On Sunday, Argentines will decide between two candidates with very different economic positions in the country’s run-off election.
Lourdes Casanova, director of the Emerging Markets Institute at Cornell University, says that despite economic turmoil and the world’s highest debt to the International Monetary Fund, Argentina’s economy has the potential to improve. This suggests Argentines may choose continuity over change, according to Casanova.
“The two candidates for the run-off presidential election, Sergio Massa and Javier Milei, could not have more different economic positions. Milei, a conservative libertarian, wants to dollarize the country, close the Central Bank and eliminate the ministries of environment and health.
“Milei has also criticized the BRICS alliance, which Argentina is scheduled to join in January 2024. If elected president, Milei has stated he would break relations with China and has had very strong words against Brazilian President Lula da Silva. It is important to note that Brazil and China are the two most important trade partners of Argentina, followed by the United States. China is the destination of most of the country’s soybean exports and more than half of its meat. China has also become a very important investor in the electricity and banking sectors and in lithium.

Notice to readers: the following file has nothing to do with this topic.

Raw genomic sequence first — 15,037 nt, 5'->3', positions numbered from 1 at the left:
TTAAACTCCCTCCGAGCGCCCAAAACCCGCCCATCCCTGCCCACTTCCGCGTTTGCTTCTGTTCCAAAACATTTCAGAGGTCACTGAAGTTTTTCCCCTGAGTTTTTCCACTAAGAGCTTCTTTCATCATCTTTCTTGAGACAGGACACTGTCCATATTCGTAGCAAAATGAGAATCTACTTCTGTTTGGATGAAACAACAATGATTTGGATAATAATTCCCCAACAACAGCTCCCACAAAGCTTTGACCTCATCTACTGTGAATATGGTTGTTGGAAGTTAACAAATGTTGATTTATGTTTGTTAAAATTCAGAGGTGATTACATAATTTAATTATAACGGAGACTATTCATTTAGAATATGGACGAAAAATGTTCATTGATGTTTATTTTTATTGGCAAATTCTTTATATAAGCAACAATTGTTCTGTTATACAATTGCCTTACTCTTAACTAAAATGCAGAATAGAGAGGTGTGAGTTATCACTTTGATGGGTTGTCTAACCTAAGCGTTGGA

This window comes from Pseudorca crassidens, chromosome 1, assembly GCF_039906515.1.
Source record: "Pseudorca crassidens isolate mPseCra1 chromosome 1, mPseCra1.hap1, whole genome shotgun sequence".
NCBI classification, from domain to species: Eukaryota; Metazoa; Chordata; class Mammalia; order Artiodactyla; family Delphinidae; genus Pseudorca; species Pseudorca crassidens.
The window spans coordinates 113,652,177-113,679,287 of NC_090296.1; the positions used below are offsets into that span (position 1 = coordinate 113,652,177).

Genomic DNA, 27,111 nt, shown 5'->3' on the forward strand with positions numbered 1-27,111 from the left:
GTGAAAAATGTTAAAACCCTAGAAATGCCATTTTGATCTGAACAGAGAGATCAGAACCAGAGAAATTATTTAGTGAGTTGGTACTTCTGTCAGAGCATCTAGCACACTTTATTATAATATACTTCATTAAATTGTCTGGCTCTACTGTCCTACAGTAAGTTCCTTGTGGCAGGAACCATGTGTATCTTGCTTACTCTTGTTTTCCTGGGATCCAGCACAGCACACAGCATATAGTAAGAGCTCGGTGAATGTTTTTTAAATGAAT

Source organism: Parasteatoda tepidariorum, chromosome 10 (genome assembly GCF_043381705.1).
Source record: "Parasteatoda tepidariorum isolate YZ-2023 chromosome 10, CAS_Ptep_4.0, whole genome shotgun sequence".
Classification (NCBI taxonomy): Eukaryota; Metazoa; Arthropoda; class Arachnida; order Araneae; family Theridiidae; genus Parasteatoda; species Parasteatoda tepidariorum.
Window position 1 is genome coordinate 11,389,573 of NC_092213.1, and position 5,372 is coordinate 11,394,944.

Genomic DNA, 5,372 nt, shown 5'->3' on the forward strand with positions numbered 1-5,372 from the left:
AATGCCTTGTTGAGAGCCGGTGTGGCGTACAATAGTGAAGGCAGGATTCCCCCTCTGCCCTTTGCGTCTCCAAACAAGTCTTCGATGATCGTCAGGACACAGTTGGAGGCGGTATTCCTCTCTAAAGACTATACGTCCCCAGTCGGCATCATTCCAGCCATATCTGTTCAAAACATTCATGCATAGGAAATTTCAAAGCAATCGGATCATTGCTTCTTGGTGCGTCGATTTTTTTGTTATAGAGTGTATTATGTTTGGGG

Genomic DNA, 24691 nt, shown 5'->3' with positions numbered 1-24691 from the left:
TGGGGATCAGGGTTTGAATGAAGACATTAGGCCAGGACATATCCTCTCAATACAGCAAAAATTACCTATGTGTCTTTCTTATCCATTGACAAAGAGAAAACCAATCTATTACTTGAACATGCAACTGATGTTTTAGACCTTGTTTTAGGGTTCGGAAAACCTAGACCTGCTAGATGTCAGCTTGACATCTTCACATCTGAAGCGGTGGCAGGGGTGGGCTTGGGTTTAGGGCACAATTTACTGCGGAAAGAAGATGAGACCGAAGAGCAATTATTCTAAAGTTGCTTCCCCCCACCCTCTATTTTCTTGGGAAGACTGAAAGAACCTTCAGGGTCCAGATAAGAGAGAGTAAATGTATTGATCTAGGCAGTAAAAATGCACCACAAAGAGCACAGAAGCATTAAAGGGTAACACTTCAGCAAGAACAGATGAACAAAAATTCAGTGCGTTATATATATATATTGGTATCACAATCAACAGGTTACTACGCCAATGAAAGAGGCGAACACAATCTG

“On the other hand, Massa, the current Minister of Economy from the center left, has promised to create two million jobs, reduce taxes and wants the government to continue to play an important role in the economy.
“Despite the country going through one of its worst economic crises, with an inflation rate of 143%, a 40% poverty rate and a currency in free fall against the U.S. dollar, the country’s economy could be about to improve, as we seem to be in a period of high, though volatile at times, commodity prices.
“With these expectations, it may not be a surprise if Argentines choose continuity over radical change.”